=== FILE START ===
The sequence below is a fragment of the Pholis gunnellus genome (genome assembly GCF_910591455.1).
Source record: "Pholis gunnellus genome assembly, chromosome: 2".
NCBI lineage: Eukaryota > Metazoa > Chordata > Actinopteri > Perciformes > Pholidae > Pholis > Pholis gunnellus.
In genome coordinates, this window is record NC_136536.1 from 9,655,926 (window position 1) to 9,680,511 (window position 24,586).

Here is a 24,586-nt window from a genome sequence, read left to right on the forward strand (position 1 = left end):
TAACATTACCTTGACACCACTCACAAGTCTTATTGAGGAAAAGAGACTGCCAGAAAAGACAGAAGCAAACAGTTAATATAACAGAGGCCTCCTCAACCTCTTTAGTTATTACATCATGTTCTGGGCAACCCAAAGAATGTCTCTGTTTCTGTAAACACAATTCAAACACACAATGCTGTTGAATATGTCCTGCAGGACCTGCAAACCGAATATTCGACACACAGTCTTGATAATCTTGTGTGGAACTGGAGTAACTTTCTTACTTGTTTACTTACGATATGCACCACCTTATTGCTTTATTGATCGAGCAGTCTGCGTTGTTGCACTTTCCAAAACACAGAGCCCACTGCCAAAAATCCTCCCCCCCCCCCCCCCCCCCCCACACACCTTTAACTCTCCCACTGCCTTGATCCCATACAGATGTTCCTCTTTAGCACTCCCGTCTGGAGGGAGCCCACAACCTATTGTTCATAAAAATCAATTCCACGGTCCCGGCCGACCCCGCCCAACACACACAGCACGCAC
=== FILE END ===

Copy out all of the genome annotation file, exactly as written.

The sequence below is a fragment of the Pholis gunnellus genome (genome assembly GCF_910591455.1).
Source record: "Pholis gunnellus genome assembly, chromosome: 2".
NCBI lineage: Eukaryota > Metazoa > Chordata > Actinopteri > Perciformes > Pholidae > Pholis > Pholis gunnellus.
In genome coordinates, this window is record NC_136536.1 from 9,655,926 (window position 1) to 9,680,511 (window position 24,586).

Here is a 24,586-nt window from a genome sequence, read left to right on the forward strand (position 1 = left end):
TAACATTACCTTGACACCACTCACAAGTCTTATTGAGGAAAAGAGACTGCCAGAAAAGACAGAAGCAAACAGTTAATATAACAGAGGCCTCCTCAACCTCTTTAGTTATTACATCATGTTCTGGGCAACCCAAAGAATGTCTCTGTTTCTGTAAACACAATTCAAACACACAATGCTGTTGAATATGTCCTGCAGGACCTGCAAACCGAATATTCGACACACAGTCTTGATAATCTTGTGTGGAACTGGAGTAACTTTCTTACTTGTTTACTTACGATATGCACCACCTTATTGCTTTATTGATCGAGCAGTCTGCGTTGTTGCACTTTCCAAAACACAGAGCCCACTGCCAAAAATCCTCCCCCCCCCCCCCCCCCCCCCACACACCTTTAACTCTCCCACTGCCTTGATCCCATACAGATGTTCCTCTTTAGCACTCCCGTCTGGAGGGAGCCCACAACCTATTGTTCATAAAAATCAATTCCACGGTCCCGGCCGACCCCGCCCAACACACACAGCACGCAC